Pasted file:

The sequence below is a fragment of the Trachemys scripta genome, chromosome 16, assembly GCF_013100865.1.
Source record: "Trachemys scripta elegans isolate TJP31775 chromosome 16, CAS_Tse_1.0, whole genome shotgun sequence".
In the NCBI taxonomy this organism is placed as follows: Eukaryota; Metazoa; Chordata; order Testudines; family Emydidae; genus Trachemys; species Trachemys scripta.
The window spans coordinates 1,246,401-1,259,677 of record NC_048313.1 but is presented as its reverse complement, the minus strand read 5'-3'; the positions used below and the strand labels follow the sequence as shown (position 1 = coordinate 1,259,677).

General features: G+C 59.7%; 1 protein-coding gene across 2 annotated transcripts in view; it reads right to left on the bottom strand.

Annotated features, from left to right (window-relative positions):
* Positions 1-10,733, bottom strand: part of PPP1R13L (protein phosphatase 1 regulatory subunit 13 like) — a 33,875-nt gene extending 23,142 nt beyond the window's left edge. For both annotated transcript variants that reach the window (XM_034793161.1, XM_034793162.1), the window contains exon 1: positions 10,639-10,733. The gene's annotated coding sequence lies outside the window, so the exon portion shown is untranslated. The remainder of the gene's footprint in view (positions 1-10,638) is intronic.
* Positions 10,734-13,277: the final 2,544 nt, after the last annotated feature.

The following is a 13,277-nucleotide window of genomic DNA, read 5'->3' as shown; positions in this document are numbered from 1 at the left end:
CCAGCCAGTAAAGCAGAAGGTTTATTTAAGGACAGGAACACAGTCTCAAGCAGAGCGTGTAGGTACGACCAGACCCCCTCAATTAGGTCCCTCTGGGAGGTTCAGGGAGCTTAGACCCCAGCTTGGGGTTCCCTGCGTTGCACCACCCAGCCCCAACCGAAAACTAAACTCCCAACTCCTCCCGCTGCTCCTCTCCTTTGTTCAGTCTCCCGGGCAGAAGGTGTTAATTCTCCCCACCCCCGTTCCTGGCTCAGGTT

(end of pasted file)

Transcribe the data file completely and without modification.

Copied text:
The sequence below is a fragment of the Trachemys scripta genome, chromosome 16, assembly GCF_013100865.1.
Source record: "Trachemys scripta elegans isolate TJP31775 chromosome 16, CAS_Tse_1.0, whole genome shotgun sequence".
In the NCBI taxonomy this organism is placed as follows: Eukaryota; Metazoa; Chordata; order Testudines; family Emydidae; genus Trachemys; species Trachemys scripta.
The window spans coordinates 1,246,401-1,259,677 of record NC_048313.1 but is presented as its reverse complement, the minus strand read 5'-3'; the positions used below and the strand labels follow the sequence as shown (position 1 = coordinate 1,259,677).

General features: G+C 59.7%; 1 protein-coding gene across 2 annotated transcripts in view; it reads right to left on the bottom strand.

Annotated features, from left to right (window-relative positions):
* Positions 1-10,733, bottom strand: part of PPP1R13L (protein phosphatase 1 regulatory subunit 13 like) — a 33,875-nt gene extending 23,142 nt beyond the window's left edge. For both annotated transcript variants that reach the window (XM_034793161.1, XM_034793162.1), the window contains exon 1: positions 10,639-10,733. The gene's annotated coding sequence lies outside the window, so the exon portion shown is untranslated. The remainder of the gene's footprint in view (positions 1-10,638) is intronic.
* Positions 10,734-13,277: the final 2,544 nt, after the last annotated feature.

The following is a 13,277-nucleotide window of genomic DNA, read 5'->3' as shown; positions in this document are numbered from 1 at the left end:
CCAGCCAGTAAAGCAGAAGGTTTATTTAAGGACAGGAACACAGTCTCAAGCAGAGCGTGTAGGTACGACCAGACCCCCTCAATTAGGTCCCTCTGGGAGGTTCAGGGAGCTTAGACCCCAGCTTGGGGTTCCCTGCGTTGCACCACCCAGCCCCAACCGAAAACTAAACTCCCAACTCCTCCCGCTGCTCCTCTCCTTTGTTCAGTCTCCCGGGCAGAAGGTGTTAATTCTCCCCACCCCCGTTCCTGGCTCAGGTT